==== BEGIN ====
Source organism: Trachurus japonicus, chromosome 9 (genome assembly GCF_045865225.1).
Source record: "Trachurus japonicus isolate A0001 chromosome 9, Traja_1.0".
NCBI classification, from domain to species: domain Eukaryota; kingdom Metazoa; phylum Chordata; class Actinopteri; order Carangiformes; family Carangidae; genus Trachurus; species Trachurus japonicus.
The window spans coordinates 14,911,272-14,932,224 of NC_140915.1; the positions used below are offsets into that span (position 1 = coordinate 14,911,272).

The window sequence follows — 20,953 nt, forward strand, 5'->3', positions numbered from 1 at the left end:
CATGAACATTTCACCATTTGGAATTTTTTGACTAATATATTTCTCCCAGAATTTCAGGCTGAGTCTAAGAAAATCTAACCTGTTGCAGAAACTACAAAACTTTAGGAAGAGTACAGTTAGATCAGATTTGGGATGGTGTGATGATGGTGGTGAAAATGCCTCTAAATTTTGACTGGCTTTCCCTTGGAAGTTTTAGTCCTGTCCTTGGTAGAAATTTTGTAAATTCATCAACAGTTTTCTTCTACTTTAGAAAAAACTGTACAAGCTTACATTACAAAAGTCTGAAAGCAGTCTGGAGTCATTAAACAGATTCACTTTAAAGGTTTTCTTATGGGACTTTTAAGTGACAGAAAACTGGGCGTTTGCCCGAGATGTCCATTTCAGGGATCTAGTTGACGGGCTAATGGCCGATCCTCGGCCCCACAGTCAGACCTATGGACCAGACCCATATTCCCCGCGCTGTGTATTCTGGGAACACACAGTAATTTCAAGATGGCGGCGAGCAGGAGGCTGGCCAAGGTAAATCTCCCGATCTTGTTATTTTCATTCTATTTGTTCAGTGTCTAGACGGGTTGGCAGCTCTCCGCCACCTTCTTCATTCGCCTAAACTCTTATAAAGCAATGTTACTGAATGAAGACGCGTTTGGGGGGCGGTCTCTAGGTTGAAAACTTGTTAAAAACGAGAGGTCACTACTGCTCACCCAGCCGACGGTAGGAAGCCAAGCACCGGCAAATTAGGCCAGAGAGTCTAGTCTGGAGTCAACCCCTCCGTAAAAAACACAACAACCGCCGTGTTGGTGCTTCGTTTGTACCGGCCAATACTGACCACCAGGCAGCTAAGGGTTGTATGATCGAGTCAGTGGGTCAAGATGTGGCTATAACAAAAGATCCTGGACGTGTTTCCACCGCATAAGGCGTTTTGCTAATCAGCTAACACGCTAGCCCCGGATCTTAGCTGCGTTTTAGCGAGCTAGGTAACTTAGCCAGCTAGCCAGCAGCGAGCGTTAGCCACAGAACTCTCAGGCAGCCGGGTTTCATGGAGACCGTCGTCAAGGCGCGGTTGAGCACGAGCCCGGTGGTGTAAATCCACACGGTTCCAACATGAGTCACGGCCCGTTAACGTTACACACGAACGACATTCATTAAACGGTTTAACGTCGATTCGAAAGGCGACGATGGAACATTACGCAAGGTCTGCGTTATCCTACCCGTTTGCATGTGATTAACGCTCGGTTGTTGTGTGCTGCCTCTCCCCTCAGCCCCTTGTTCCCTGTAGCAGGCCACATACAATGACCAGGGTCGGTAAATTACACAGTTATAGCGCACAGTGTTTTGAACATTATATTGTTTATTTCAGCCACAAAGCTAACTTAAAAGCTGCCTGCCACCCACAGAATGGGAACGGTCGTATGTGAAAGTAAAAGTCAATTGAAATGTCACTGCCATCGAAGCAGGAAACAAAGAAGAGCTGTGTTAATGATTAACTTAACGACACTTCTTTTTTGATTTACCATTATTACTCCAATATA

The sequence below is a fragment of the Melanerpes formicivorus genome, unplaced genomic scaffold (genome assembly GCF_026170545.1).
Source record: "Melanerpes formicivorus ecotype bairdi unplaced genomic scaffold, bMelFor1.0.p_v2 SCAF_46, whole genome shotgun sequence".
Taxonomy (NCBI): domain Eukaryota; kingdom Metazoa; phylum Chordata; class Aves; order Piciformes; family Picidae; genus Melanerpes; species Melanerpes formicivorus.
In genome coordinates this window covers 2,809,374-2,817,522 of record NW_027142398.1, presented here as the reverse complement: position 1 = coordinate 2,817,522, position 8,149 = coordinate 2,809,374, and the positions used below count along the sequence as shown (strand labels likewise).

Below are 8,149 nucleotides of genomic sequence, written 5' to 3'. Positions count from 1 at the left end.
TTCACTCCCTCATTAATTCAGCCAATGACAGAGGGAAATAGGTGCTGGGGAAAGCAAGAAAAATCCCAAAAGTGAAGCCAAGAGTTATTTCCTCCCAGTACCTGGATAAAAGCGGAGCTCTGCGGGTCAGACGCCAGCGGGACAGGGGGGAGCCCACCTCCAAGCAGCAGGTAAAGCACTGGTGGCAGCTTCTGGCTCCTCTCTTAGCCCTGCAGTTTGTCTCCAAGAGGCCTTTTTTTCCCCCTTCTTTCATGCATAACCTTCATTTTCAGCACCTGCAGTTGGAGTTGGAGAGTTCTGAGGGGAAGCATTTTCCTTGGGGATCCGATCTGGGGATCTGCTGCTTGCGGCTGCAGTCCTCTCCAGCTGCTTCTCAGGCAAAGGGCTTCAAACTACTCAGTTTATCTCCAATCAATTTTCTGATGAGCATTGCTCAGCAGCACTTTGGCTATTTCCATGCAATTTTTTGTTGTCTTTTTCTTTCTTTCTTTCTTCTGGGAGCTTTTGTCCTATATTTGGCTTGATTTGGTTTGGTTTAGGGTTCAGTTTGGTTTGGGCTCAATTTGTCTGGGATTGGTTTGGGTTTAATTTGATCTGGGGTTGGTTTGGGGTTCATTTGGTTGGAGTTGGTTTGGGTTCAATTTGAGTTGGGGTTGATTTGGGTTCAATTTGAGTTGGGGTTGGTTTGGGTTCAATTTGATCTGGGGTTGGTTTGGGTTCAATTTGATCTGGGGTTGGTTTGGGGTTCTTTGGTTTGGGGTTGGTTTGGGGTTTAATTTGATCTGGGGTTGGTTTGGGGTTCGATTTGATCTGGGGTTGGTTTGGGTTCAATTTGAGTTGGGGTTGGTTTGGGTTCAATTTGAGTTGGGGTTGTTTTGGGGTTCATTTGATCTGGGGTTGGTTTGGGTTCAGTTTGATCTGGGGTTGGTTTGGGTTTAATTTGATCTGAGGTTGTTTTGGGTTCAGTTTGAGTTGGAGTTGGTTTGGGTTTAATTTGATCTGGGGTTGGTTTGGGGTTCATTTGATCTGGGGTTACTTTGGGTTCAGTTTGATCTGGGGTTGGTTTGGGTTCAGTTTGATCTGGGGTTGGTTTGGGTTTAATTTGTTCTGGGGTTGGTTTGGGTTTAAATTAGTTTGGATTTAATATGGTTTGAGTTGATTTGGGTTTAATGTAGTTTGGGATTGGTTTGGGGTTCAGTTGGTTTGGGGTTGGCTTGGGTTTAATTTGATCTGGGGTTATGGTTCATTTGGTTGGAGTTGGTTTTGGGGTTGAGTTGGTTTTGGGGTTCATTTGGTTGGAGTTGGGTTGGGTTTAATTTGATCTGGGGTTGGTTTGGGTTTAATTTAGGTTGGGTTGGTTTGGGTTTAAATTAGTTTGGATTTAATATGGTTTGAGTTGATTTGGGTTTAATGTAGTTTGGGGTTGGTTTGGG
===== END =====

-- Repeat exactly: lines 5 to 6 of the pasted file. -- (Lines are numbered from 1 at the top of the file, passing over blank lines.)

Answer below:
The window sequence follows — 20,953 nt, forward strand, 5'->3', positions numbered from 1 at the left end:
CATGAACATTTCACCATTTGGAATTTTTTGACTAATATATTTCTCCCAGAATTTCAGGCTGAGTCTAAGAAAATCTAACCTGTTGCAGAAACTACAAAACTTTAGGAAGAGTACAGTTAGATCAGATTTGGGATGGTGTGATGATGGTGGTGAAAATGCCTCTAAATTTTGACTGGCTTTCCCTTGGAAGTTTTAGTCCTGTCCTTGGTAGAAATTTTGTAAATTCATCAACAGTTTTCTTCTACTTTAGAAAAAACTGTACAAGCTTACATTACAAAAGTCTGAAAGCAGTCTGGAGTCATTAAACAGATTCACTTTAAAGGTTTTCTTATGGGACTTTTAAGTGACAGAAAACTGGGCGTTTGCCCGAGATGTCCATTTCAGGGATCTAGTTGACGGGCTAATGGCCGATCCTCGGCCCCACAGTCAGACCTATGGACCAGACCCATATTCCCCGCGCTGTGTATTCTGGGAACACACAGTAATTTCAAGATGGCGGCGAGCAGGAGGCTGGCCAAGGTAAATCTCCCGATCTTGTTATTTTCATTCTATTTGTTCAGTGTCTAGACGGGTTGGCAGCTCTCCGCCACCTTCTTCATTCGCCTAAACTCTTATAAAGCAATGTTACTGAATGAAGACGCGTTTGGGGGGCGGTCTCTAGGTTGAAAACTTGTTAAAAACGAGAGGTCACTACTGCTCACCCAGCCGACGGTAGGAAGCCAAGCACCGGCAAATTAGGCCAGAGAGTCTAGTCTGGAGTCAACCCCTCCGTAAAAAACACAACAACCGCCGTGTTGGTGCTTCGTTTGTACCGGCCAATACTGACCACCAGGCAGCTAAGGGTTGTATGATCGAGTCAGTGGGTCAAGATGTGGCTATAACAAAAGATCCTGGACGTGTTTCCACCGCATAAGGCGTTTTGCTAATCAGCTAACACGCTAGCCCCGGATCTTAGCTGCGTTTTAGCGAGCTAGGTAACTTAGCCAGCTAGCCAGCAGCGAGCGTTAGCCACAGAACTCTCAGGCAGCCGGGTTTCATGGAGACCGTCGTCAAGGCGCGGTTGAGCACGAGCCCGGTGGTGTAAATCCACACGGTTCCAACATGAGTCACGGCCCGTTAACGTTACACACGAACGACATTCATTAAACGGTTTAACGTCGATTCGAAAGGCGACGATGGAACATTACGCAAGGTCTGCGTTATCCTACCCGTTTGCATGTGATTAACGCTCGGTTGTTGTGTGCTGCCTCTCCCCTCAGCCCCTTGTTCCCTGTAGCAGGCCACATACAATGACCAGGGTCGGTAAATTACACAGTTATAGCGCACAGTGTTTTGAACATTATATTGTTTATTTCAGCCACAAAGCTAACTTAAAAGCTGCCTGCCACCCACAGAATGGGAACGGTCGTATGTGAAAGTAAAAGTCAATTGAAATGTCACTGCCATCGAAGCAGGAAACAAAGAAGAGCTGTGTTAATGATTAACTTAACGACACTTCTTTTTTGATTTACCATTATTACTCCAATATA